8. What is the explicit link between tenure at a university and publishing in journals operated by commercial professional publishing companies? Hint: Sword of Damocles and a horse hair.

Struggling with some of the answers? No surprise. Like the pharmaceutical industry and those engaged in SMS spam services, certain information about business methods are not disclosed. And if revealed, the business processes are denied. If you want example, just watch reruns of the investigations of some of the high profile high technology companies testifying before the US Congress.

This “information wants to be free” baloney is not the way “real” online works. Here’s an example. I was asked to submit a version of my law enforcement centric report about Amazon’s policeware. Some person contacted me via LinkedIn and said a draft was due in December 2019. I said, “My report is not for academics. I don’t care if you publish it, just leave me out of the professional publishing razzle dazzle.” I pointed out that I was not an academic; I was not changing anything in the manuscript; and I was not sure if the information in my report would make any sense whatsoever to the handful of people who might read the collection of essays.

I forget about the write up: I never filled out any online forms; I never sent a bill of $1.00 (because I have a policy of getting paid for some of my research); and I routed email from the person who asked me to submit a chapter and the assorted youthful folks at the European publishing company to the Junk folder on my systems.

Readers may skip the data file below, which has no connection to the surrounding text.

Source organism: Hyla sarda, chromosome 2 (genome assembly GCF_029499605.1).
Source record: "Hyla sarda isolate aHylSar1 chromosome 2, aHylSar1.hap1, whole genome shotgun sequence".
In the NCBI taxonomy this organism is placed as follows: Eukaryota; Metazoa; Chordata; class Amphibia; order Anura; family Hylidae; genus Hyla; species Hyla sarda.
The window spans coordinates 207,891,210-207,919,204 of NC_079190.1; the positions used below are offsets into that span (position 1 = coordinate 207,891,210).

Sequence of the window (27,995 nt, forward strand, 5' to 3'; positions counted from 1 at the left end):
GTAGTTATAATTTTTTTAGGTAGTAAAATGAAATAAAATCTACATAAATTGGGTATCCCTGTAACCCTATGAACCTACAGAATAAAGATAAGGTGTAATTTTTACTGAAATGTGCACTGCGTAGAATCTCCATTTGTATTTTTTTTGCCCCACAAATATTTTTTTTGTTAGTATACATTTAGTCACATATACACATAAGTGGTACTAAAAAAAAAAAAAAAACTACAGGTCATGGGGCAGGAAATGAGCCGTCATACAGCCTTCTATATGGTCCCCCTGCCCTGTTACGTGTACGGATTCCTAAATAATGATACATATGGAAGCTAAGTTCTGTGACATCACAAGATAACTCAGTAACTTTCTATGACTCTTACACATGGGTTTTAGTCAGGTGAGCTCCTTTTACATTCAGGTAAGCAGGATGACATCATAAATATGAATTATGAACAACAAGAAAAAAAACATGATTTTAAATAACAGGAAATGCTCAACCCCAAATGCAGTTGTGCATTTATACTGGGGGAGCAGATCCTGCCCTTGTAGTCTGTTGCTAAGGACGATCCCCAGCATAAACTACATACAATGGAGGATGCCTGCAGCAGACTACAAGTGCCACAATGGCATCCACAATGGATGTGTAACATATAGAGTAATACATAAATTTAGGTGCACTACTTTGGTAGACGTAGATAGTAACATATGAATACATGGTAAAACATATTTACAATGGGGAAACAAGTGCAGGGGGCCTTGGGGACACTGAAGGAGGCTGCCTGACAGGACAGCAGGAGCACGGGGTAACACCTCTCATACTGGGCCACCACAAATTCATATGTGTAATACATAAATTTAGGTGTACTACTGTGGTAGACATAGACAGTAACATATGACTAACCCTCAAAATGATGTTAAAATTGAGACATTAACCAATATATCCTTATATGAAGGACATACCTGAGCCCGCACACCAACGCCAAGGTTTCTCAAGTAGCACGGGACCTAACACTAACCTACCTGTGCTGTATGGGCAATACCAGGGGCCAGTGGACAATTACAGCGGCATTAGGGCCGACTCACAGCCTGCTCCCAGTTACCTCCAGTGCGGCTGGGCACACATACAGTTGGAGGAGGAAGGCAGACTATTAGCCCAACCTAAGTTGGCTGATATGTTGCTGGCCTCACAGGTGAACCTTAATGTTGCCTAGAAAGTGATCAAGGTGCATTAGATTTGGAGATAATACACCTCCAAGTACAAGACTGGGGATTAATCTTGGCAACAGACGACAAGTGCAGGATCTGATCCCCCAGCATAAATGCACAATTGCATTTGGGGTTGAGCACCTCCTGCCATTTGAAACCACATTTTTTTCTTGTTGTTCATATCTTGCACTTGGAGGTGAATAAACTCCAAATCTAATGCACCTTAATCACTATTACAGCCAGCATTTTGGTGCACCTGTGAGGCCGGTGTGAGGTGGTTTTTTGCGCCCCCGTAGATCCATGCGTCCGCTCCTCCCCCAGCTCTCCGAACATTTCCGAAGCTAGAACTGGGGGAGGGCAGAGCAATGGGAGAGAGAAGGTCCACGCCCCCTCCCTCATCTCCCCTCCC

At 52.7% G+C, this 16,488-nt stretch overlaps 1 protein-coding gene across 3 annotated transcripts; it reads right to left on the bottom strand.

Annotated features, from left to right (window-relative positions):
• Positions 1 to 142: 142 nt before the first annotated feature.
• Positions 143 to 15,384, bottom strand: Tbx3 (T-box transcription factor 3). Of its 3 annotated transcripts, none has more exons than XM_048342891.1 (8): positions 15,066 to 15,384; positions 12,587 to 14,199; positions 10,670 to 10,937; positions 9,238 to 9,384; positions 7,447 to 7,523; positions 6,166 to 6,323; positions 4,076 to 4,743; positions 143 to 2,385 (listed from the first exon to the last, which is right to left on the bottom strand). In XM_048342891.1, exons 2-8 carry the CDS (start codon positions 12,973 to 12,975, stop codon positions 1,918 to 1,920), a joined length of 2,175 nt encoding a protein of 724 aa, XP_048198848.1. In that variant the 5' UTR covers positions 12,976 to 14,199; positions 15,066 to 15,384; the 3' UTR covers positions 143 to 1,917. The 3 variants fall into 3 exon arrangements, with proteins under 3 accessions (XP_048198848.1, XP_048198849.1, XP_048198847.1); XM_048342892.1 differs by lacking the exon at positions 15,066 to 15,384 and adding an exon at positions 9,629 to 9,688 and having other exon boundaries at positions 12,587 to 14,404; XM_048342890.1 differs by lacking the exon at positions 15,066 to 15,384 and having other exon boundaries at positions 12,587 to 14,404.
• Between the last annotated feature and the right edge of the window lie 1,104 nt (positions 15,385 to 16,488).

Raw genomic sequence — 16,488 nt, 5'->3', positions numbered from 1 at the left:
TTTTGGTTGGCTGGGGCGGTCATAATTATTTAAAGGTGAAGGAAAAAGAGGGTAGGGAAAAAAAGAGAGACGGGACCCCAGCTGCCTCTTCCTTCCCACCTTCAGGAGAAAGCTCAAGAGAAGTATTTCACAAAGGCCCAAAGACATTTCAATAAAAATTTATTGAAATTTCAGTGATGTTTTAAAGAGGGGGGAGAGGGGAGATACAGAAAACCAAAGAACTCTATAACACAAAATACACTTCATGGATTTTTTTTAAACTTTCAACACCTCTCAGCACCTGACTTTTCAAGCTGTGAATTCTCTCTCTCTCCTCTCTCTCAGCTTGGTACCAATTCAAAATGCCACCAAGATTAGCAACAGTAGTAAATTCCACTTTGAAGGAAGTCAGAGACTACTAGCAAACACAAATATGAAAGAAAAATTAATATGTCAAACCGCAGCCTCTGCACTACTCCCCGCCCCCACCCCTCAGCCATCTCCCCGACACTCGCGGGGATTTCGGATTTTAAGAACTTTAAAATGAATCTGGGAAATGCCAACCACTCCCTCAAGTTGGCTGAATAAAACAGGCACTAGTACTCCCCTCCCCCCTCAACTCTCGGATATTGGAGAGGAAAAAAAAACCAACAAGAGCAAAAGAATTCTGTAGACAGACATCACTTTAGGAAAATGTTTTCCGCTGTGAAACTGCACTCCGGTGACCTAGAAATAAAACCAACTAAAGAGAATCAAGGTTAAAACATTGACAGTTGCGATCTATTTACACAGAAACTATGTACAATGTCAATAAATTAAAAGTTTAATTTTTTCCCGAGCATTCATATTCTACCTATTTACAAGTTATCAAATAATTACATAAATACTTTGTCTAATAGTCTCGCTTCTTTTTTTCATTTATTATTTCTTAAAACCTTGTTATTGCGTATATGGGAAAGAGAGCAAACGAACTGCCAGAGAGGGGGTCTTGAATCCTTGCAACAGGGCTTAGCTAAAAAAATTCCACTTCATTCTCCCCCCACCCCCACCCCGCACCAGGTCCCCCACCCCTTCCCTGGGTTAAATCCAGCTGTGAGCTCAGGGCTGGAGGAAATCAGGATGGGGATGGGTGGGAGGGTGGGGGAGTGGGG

And what did I receive a couple of days ago? I got an email addressed to “Dear Professor Arnold.” The email wanted me to promote my chapter and the book. Okay, this blog posts is promoting the chapter. Helpful, right? Some of these outfits cannot differentiate between a PhD program drop out and a real live PhD driving for Uber. Keen powers of discrimination for sure.

Net net: Alexandrea Elbakyan, who is a student in everyone’s favorite country, is the enemy. Courts in several countries have determined that Ms. Elbakyan is a threat to learning, knowledge sharing, and “way” research content is to be made available. Yep, Elsevier is waiting for its $15 million check from Ms. Abaddon. Oh, sorry. I meant Ms. Elbakyan.

Stephen E Arnold, July 1, 2021

Founders Forum: A Conference Report for Social Climbers, Foodies, and Auto Fans

June 21, 2021

This is a suggestion. Read “Inside the Elite UK Tech Event Attended by the Rich and Famous.” Gushing does not do justice to this news report. Here’s an example of the rock solid info you will ingest:

Branded as “something like the Davos of tech” by The Guardian newspaper, Founders Forum is put on by serial entrepreneur and investor Brent Hoberman. The former Eton and Oxford student, who co-founded and the recently listed, is well-known for having one of the most impressive networks in the European tech scene. Many of his friends and investors are invited to Founders Forum each year.

What about a summary or the introductory remarks? Who gave presentations? What did the speakers say? What questions did the presenters dodge?